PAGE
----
Monthly Archives: August 2015

Bikes that starts with “B”.

The past few weeks have been a bit of a lull, even though it’s at the peak of cycling season and my form has been the best it’s been ever (at least, according to Strava).  I can only go uphill from this point.  The only setbacks this time are mechanical – in that my only two road bikes broke in front of me (or rather, under me) and I’ve had nothing to ride on except my mountain bike (not the same!) for a few days.  I was fortunate, however, in having a cycling community here in Maine.  Everyone I knew reached out to offer words and actions of support through sympathy or by either lending parts or an entire frame.  The principle here is that no one should ever not ride because you don’t have a bicycle or you have a mechanical failure.  Those who are passionate about cycling knows this and will do what it takes to support you to get back on the bike.  What other subculture does this in the name of health and well-being (or addiction)?

The loaner frame, borrowed from this year’s Yarmouth Clam Festival Race winner (thanks, Eliot!), is now bought and paid for.  (Maybe it will win me races.)  It was only appropriate that I bought it having put so much emotional effort into building the bike.

Yes, I hate internal cable routing (as a mechanic).

The Bianchi Sempre Pro has performed well these past couple of weeks.  Once dialed in, it’s very responsive and stiff.  It will point you to where you want to go, though it’s not as compliant as I’m used to.  I was probably spoiled from my late BMC.

As you probably know, (if my making so much noise passed through deaf ears and by blind eyes,) BMC had initially denied my warranty after my bottom bracket shell broke.  Miraculously, I got an email from BMC corporate and we had a short discussion on the matter.  It took some effort, but BMC finally did the right thing in handling this unique situation.  (Kudos to BMC!)  They honored the full warranty and I actually received it just last week at a bike shop in New Hampshire.  (I would have gone through my sponsor, but they’re not a BMC dealer.)  Talk about lucky!  It’s quite a sight to behold.  All in all, it took roughly one month for this to be rectified.

Out of this bike drama, the interesting part is that I learned about a little known law called, “the implied warranty law” which protects consumers from unexpected product failure.  Stipulations of the law may differ from state to state, and not every state may have one.  The fact is, that the BMC frame was 3.5 years old and Maine’s law protects any product for 4 years.  And well, you can connect the dots.  (Thanks, Matt!)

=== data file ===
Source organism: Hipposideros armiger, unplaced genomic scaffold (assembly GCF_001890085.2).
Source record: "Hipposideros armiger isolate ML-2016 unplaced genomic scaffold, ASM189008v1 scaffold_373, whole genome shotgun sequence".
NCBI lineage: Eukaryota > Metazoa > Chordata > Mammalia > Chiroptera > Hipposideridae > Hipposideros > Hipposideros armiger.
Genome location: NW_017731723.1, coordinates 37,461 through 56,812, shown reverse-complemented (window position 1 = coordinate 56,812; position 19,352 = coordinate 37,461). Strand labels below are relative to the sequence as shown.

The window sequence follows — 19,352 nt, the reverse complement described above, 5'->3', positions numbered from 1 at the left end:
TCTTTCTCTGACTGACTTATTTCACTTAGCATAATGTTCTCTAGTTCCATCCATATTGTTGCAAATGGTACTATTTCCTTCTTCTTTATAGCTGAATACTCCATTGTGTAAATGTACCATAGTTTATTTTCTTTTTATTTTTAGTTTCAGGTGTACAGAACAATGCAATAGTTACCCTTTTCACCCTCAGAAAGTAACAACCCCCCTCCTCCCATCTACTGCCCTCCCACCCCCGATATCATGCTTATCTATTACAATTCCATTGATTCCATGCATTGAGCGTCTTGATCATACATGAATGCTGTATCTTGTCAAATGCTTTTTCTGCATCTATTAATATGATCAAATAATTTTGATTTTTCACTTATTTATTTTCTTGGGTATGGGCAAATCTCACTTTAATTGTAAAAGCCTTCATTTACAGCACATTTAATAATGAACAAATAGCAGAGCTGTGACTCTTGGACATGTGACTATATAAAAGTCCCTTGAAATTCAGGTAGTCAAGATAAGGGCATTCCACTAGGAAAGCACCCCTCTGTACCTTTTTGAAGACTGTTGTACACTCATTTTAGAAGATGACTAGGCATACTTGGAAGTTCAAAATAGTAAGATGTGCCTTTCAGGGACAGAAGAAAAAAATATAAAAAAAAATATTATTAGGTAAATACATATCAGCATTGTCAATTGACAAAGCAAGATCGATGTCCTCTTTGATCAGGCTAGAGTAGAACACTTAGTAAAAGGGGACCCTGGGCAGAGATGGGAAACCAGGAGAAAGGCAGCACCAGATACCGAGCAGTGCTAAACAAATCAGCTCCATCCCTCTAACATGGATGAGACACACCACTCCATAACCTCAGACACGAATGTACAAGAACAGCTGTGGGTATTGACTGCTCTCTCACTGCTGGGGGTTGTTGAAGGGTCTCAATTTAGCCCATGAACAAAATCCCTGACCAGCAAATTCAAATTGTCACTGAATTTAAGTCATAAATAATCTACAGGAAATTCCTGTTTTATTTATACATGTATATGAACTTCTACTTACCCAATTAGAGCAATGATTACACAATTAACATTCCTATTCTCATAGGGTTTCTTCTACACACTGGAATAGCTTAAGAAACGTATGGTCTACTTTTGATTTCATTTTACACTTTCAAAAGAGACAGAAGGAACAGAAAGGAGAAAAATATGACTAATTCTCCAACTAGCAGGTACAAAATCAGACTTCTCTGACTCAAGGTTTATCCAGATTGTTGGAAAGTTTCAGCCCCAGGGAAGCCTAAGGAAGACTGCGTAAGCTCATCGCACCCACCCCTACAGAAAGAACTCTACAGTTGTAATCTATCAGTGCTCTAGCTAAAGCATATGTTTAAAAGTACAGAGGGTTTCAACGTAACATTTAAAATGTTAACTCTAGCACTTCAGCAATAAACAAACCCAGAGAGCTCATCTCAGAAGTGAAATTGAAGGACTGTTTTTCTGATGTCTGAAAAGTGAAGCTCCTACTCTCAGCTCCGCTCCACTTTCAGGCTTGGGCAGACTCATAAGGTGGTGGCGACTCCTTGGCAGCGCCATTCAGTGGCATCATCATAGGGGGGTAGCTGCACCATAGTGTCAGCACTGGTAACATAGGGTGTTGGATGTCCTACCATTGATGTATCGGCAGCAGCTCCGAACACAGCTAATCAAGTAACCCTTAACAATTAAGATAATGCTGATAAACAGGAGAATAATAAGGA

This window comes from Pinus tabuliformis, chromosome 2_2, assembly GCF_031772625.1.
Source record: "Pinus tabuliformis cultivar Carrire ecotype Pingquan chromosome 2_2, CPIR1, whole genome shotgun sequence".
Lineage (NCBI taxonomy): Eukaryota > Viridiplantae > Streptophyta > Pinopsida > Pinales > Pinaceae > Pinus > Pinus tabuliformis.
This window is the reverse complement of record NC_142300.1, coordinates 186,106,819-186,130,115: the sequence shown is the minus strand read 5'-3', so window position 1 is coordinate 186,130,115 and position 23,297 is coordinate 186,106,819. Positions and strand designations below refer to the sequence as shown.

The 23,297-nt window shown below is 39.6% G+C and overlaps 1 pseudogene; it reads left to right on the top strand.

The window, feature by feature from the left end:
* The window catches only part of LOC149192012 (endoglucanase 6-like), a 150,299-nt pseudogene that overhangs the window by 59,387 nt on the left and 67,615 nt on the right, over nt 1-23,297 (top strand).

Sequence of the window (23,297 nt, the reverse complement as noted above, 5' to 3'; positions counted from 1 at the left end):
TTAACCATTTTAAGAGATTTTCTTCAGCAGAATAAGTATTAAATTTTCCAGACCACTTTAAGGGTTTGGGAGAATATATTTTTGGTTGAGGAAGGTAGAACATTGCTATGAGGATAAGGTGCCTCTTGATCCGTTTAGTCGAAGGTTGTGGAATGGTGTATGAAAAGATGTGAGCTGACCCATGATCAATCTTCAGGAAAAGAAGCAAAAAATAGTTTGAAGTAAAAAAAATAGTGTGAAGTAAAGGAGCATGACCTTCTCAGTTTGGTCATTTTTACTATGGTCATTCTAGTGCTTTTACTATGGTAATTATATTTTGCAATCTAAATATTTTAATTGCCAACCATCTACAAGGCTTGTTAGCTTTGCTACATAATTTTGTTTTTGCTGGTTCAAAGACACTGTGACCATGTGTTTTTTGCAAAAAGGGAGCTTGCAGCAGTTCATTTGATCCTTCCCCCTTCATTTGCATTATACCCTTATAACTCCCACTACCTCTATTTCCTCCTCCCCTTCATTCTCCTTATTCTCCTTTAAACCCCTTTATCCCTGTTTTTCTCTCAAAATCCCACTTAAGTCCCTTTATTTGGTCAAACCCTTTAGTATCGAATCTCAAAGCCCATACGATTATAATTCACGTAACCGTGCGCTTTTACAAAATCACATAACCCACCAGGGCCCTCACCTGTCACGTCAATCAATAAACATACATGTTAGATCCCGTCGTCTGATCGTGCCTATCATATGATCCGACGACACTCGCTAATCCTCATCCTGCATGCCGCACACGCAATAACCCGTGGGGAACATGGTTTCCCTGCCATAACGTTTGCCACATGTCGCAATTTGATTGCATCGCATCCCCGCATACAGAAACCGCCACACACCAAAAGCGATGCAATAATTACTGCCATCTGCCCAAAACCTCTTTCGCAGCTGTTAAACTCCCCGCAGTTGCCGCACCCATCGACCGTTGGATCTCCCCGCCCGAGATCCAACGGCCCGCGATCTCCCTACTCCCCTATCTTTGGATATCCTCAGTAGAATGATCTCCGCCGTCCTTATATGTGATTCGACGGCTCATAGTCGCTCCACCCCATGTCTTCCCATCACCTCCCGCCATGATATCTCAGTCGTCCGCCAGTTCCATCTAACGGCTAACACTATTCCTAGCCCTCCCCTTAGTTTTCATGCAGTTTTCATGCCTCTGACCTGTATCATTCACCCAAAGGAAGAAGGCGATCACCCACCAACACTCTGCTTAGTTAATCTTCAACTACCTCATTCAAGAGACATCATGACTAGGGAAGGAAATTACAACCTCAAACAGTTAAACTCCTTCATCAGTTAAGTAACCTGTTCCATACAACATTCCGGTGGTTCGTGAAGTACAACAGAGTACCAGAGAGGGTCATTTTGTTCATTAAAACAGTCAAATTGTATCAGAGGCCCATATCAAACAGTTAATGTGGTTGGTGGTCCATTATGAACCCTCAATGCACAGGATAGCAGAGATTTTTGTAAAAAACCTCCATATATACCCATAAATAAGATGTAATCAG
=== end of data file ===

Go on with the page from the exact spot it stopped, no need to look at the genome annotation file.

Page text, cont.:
So it seems that all worked out in the end, especially when one stands up for their principles and has a community to back you up.  And when that happens, great things happen.  As for the current status of bikes, I’m at N+1 as I have to spec-out the BMC.  (Component manufacturers, please check out my sponsors page.)  Once the bike is built, I will post a review after my races and rides.  Hopefully it will be completed very soon!

But for now, ride well!

Life off the bike

It’s been only three days since I’ve been on a bike, but I’m already feeling withdrawal symptoms. So desperate and motivated am I to ride that I borrowed a fellow racer’s bike and built it in 12 hours. Why so long to build a bike? Internal cable routing.  While many rejoice in such a clean design, when you build it, it’s far from clean. As a mechanic, it’s messy, involved and very cumbersome.  Threading the needle with cable is far from straightforward. There’s a lot of trial and error.



Of course, this was the first time I ever built one, and doing so takes immense concentration, intuition and patience.  (Also a great knowledge in expletive vocabulary.)



Having finally completed the bike in the wee hours, basically two nights in a row of late night wrenching, I can honestly say, I will never, ever build my own bike if it has internal cable routing.  It makes me more appreciative of the mechanics I rely on at the bike shop.

The Panzer is dead. For now.

It’s amazing how 2 centimetres can affect your riding position. Instead of risking injury and hurting my body further, I tackled the task of trying to unseize a 15 year old seatpost from the Panzer. This seatpost I bought many years ago at a Toronto Bicycle Show for $27.  Unfortunately, things did not go well as it is now mangled after trying to use penetrating solution, a hacksaw and a channel lock wrench.  Now I am without a bike for the time being.  I may have to get it machined out when I want to bother with it.

At least my body will have some rest as I’ve been fighting fatigue these past few weeks.



This means I’m in the market for a backup bicycle until my BMC comes late August.

So now I’m up for suggestions. Or I may just grab whatever is available to me.